Manju Bansal / November, 2017
When to work with a
corporate VC versus a VC firm?
Manju Bansal, VP and Global Head of SAP Startup Focus explains the difference between being funded by a corporate venture capitalist or by an institutional venture capitalist.
As an entrepreneur I think to work with a corporate accelerator or corporate VC versus an institutional investment firm, a traditional firm, I think both are good options. What we have seen here in our experience of working with startups is – if you are a first-time entrepreneur and you don’t have the deep credibility that traditional VC firms look for when they choose to align whether they will invest in the firm, this becomes a very viable option. More so if your product or service or solution that you are developing is closely aligned strategically to what the corporate entities are about. So, for examples with the SAP, if you’re on the enterprise software space, we’re open to listening to what ideas you have. If you are an entrepreneur who’s identified a clear white space that my customers are looking for solutions on, then I’m even more interested in talking to you.
Once you work with someone like us, you’re able to get access to customers, you get to go through the go-to-market motions, product development. All those things really help you to build credibility, so when you’re finally ready to raise money. You can walk into the traditional VC firm and have a really good portfolio of things to show that can bolster your case substantially. In fact, in our program we weren’t accelerator, we refer companies to the SAP’s own venture firm which is called Sapphire Ventures, and another early investment organization called SAP.io. So it’s a back-and-forth flow that happens and the only person that benefits is the entrepreneur.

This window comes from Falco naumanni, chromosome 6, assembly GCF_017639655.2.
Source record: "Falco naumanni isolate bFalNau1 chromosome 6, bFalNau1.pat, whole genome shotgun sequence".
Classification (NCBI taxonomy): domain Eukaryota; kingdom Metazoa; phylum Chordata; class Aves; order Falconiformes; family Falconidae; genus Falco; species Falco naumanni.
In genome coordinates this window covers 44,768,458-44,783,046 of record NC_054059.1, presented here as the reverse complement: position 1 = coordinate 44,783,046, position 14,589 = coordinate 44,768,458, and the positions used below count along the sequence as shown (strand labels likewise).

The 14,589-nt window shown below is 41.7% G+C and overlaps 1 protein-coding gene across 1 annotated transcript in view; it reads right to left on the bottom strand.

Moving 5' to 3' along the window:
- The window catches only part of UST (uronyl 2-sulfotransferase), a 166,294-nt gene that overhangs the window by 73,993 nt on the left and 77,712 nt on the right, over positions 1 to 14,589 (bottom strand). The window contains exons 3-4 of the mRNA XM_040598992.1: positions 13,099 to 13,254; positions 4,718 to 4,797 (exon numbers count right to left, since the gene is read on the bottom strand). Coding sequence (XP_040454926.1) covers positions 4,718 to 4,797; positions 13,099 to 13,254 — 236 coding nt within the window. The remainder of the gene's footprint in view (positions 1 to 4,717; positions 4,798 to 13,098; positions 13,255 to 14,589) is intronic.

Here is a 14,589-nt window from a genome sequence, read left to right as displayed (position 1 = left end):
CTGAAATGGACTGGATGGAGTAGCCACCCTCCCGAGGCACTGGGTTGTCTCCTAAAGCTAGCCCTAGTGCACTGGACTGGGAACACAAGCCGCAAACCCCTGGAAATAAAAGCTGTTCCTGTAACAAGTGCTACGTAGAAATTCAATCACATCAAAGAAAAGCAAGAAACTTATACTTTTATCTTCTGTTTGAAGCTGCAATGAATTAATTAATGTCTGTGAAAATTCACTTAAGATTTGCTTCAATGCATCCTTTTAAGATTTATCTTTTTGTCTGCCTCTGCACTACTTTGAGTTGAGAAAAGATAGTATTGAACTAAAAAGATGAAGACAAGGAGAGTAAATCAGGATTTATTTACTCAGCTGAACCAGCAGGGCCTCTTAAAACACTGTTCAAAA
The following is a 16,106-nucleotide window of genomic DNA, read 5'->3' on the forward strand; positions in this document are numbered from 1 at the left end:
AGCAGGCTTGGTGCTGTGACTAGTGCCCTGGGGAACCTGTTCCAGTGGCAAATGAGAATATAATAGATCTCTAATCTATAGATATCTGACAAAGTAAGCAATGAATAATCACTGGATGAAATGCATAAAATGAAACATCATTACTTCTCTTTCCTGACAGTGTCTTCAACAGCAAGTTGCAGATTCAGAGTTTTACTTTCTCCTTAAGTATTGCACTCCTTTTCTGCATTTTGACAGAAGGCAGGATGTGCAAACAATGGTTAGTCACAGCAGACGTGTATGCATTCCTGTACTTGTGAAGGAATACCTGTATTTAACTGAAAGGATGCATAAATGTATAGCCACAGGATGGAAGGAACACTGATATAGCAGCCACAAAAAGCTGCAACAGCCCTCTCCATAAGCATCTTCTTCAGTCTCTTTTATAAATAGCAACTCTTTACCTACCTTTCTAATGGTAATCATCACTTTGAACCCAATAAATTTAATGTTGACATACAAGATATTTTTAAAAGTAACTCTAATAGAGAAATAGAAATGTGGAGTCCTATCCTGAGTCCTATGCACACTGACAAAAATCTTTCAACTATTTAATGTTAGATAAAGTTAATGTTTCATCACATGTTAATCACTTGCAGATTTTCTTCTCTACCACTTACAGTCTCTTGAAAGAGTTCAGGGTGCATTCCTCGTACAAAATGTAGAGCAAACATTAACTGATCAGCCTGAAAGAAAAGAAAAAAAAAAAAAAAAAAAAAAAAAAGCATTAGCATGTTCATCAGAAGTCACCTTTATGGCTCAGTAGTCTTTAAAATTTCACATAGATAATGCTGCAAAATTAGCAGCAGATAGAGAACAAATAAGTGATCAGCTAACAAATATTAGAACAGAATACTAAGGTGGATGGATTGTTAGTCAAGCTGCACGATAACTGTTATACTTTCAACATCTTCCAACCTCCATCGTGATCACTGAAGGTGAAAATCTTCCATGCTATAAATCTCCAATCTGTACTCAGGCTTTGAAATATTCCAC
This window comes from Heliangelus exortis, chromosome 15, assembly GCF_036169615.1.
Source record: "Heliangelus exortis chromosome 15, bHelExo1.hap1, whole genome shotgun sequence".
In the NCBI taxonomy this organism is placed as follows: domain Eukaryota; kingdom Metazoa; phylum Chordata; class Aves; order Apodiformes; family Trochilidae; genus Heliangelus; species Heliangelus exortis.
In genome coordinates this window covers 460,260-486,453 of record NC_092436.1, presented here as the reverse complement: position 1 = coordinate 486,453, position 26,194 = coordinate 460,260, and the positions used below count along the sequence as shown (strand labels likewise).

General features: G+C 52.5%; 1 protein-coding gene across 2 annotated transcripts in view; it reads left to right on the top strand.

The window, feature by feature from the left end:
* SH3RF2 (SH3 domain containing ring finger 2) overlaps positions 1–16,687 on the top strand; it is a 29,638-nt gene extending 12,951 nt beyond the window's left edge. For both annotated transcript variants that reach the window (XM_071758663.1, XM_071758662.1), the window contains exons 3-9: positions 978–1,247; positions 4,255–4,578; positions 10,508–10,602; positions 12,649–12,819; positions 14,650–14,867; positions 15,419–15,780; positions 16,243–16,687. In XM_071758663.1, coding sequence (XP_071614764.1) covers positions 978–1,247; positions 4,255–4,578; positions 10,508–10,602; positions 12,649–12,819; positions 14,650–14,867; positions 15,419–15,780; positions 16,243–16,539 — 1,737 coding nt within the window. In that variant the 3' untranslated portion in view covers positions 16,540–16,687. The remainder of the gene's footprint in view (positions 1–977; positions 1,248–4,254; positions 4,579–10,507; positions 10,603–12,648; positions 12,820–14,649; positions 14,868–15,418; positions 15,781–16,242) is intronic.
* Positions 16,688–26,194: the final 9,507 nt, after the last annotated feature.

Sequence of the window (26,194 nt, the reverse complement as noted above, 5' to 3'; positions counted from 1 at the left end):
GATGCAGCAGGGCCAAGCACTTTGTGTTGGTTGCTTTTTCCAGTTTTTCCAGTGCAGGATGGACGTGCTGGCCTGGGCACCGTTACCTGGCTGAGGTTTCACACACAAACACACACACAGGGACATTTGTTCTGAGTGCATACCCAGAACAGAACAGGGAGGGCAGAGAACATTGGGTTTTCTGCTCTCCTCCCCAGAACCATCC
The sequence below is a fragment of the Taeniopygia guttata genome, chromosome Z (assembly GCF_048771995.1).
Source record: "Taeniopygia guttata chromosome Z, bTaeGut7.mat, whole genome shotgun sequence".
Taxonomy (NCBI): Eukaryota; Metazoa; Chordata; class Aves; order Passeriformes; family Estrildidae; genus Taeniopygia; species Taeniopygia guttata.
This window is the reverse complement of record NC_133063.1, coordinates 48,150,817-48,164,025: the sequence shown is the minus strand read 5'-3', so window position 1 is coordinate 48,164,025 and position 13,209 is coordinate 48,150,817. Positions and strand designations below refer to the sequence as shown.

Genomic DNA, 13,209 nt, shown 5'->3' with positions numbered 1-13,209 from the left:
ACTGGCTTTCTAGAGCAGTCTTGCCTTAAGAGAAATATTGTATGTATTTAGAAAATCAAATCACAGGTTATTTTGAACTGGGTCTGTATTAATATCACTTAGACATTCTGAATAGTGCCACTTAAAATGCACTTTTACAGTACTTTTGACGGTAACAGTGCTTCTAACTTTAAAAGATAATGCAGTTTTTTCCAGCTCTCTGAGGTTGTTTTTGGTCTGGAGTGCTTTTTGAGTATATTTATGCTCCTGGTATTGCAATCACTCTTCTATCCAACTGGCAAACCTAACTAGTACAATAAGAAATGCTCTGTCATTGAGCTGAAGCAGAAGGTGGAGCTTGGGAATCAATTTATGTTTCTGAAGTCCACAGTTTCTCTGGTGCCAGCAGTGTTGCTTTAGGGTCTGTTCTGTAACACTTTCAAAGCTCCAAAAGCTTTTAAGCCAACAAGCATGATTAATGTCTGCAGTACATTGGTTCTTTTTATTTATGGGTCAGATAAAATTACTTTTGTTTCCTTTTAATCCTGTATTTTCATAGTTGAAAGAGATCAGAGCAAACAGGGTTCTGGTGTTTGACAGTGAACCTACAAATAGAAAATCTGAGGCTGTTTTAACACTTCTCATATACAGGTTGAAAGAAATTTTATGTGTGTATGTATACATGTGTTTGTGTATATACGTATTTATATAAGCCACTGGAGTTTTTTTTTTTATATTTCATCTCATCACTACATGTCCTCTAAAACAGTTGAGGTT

Now, I will caution it by one counter logic that the only downside and it’s maybe a downside, maybe not, depends on the situation, for working with a corporate accelerator or a VC firm, is that if your service or solution could be of use to the competitors of this entity that you now have aligned with, then you are potentially foreclosing those options away from you. So if you’re with the SAP, then Oracle’s customers may not want to talk to you, just as an example. It doesn’t happen, I think the world is moving along and people realize the value of true products that can deliver solutions and solve their problems. I think people have moved on beyond this alignment issue but it still comes up every once in a while.